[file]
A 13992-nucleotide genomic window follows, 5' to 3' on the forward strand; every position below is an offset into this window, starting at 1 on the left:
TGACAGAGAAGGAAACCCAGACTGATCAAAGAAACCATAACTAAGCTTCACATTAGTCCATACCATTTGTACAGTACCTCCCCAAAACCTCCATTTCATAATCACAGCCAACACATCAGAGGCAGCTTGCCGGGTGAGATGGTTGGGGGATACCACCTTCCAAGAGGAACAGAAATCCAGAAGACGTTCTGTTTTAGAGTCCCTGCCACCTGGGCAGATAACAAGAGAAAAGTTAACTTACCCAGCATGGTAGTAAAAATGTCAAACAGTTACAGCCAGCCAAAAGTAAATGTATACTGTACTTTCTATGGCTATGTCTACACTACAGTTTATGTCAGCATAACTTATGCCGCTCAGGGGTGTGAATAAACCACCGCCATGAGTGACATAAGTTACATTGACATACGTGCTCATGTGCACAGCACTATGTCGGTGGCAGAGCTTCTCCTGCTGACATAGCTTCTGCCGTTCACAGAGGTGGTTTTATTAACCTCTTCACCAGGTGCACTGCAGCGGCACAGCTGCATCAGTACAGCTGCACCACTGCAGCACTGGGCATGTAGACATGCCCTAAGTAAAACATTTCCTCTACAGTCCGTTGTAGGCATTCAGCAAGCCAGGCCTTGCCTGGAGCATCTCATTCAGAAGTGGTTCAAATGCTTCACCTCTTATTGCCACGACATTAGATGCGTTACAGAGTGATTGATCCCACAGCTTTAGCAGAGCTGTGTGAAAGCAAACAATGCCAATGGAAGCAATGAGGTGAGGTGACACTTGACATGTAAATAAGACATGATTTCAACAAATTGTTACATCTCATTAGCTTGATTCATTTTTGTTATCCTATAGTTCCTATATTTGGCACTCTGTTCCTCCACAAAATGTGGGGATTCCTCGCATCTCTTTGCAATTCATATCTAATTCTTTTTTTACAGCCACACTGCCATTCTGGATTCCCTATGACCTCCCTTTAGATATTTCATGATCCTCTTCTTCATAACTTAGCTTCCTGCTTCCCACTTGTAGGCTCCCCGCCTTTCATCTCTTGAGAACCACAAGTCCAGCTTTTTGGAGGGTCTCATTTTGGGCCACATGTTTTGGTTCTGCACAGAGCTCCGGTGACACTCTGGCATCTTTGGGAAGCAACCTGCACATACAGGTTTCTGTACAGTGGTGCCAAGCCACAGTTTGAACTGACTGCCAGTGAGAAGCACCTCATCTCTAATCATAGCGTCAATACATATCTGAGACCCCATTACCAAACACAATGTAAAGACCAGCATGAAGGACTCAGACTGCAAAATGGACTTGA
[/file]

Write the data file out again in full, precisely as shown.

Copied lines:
A 13992-nucleotide genomic window follows, 5' to 3' on the forward strand; every position below is an offset into this window, starting at 1 on the left:
TGACAGAGAAGGAAACCCAGACTGATCAAAGAAACCATAACTAAGCTTCACATTAGTCCATACCATTTGTACAGTACCTCCCCAAAACCTCCATTTCATAATCACAGCCAACACATCAGAGGCAGCTTGCCGGGTGAGATGGTTGGGGGATACCACCTTCCAAGAGGAACAGAAATCCAGAAGACGTTCTGTTTTAGAGTCCCTGCCACCTGGGCAGATAACAAGAGAAAAGTTAACTTACCCAGCATGGTAGTAAAAATGTCAAACAGTTACAGCCAGCCAAAAGTAAATGTATACTGTACTTTCTATGGCTATGTCTACACTACAGTTTATGTCAGCATAACTTATGCCGCTCAGGGGTGTGAATAAACCACCGCCATGAGTGACATAAGTTACATTGACATACGTGCTCATGTGCACAGCACTATGTCGGTGGCAGAGCTTCTCCTGCTGACATAGCTTCTGCCGTTCACAGAGGTGGTTTTATTAACCTCTTCACCAGGTGCACTGCAGCGGCACAGCTGCATCAGTACAGCTGCACCACTGCAGCACTGGGCATGTAGACATGCCCTAAGTAAAACATTTCCTCTACAGTCCGTTGTAGGCATTCAGCAAGCCAGGCCTTGCCTGGAGCATCTCATTCAGAAGTGGTTCAAATGCTTCACCTCTTATTGCCACGACATTAGATGCGTTACAGAGTGATTGATCCCACAGCTTTAGCAGAGCTGTGTGAAAGCAAACAATGCCAATGGAAGCAATGAGGTGAGGTGACACTTGACATGTAAATAAGACATGATTTCAACAAATTGTTACATCTCATTAGCTTGATTCATTTTTGTTATCCTATAGTTCCTATATTTGGCACTCTGTTCCTCCACAAAATGTGGGGATTCCTCGCATCTCTTTGCAATTCATATCTAATTCTTTTTTTACAGCCACACTGCCATTCTGGATTCCCTATGACCTCCCTTTAGATATTTCATGATCCTCTTCTTCATAACTTAGCTTCCTGCTTCCCACTTGTAGGCTCCCCGCCTTTCATCTCTTGAGAACCACAAGTCCAGCTTTTTGGAGGGTCTCATTTTGGGCCACATGTTTTGGTTCTGCACAGAGCTCCGGTGACACTCTGGCATCTTTGGGAAGCAACCTGCACATACAGGTTTCTGTACAGTGGTGCCAAGCCACAGTTTGAACTGACTGCCAGTGAGAAGCACCTCATCTCTAATCATAGCGTCAATACATATCTGAGACCCCATTACCAAACACAATGTAAAGACCAGCATGAAGGACTCAGACTGCAAAATGGACTTGA